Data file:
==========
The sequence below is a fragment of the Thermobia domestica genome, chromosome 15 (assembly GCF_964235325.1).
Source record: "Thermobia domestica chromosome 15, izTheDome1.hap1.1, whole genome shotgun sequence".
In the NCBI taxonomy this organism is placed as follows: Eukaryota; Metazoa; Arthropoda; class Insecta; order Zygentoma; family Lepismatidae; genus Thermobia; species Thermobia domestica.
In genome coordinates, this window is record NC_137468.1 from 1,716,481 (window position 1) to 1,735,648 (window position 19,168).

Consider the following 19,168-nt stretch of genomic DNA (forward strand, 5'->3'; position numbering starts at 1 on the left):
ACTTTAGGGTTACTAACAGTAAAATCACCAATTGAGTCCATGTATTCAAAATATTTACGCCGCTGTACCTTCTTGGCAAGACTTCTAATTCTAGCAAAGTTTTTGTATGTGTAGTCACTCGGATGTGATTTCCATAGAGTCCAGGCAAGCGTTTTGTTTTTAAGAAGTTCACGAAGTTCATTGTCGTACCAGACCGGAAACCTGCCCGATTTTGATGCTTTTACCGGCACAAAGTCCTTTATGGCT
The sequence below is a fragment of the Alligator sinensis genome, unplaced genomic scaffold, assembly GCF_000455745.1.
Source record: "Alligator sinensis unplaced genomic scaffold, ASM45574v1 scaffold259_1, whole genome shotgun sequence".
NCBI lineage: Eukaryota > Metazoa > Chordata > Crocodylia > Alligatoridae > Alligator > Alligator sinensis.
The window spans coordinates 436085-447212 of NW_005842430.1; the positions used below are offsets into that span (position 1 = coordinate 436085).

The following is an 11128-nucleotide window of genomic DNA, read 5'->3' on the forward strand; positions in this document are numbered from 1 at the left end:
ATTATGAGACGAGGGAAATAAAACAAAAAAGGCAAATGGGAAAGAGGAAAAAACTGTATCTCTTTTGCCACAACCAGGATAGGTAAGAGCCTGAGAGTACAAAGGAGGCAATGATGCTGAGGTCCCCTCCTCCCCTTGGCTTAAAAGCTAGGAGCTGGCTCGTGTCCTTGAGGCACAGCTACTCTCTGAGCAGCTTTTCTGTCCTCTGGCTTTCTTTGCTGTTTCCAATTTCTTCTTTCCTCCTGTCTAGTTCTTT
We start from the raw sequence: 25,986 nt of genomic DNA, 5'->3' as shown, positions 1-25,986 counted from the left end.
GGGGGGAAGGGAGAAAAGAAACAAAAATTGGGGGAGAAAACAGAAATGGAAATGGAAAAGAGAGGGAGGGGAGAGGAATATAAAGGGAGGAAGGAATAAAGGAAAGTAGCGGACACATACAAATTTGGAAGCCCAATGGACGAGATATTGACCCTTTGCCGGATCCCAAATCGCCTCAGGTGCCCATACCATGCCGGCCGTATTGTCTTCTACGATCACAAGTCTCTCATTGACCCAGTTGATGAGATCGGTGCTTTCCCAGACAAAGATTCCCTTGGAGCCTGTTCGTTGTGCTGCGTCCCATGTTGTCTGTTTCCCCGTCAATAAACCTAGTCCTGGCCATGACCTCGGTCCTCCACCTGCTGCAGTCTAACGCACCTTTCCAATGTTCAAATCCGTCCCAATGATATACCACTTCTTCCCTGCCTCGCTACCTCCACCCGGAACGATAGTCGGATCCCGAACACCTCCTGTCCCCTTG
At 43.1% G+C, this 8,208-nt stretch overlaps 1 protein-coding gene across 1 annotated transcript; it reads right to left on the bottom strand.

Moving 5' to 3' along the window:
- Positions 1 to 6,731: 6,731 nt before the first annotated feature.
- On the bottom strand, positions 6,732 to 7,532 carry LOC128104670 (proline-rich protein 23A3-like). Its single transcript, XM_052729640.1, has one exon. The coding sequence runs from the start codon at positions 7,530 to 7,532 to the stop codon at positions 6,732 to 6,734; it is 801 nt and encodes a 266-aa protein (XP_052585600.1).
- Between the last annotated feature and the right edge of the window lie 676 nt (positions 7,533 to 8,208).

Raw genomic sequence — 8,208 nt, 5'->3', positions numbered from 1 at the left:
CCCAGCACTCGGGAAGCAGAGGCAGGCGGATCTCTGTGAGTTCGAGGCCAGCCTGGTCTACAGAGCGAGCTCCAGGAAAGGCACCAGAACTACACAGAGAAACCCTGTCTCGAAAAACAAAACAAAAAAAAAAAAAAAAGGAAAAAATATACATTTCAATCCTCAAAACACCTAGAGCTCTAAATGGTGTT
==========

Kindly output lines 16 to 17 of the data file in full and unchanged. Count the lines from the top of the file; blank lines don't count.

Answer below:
Moving 5' to 3' along the window:
- Positions 1 to 6,731: 6,731 nt before the first annotated feature.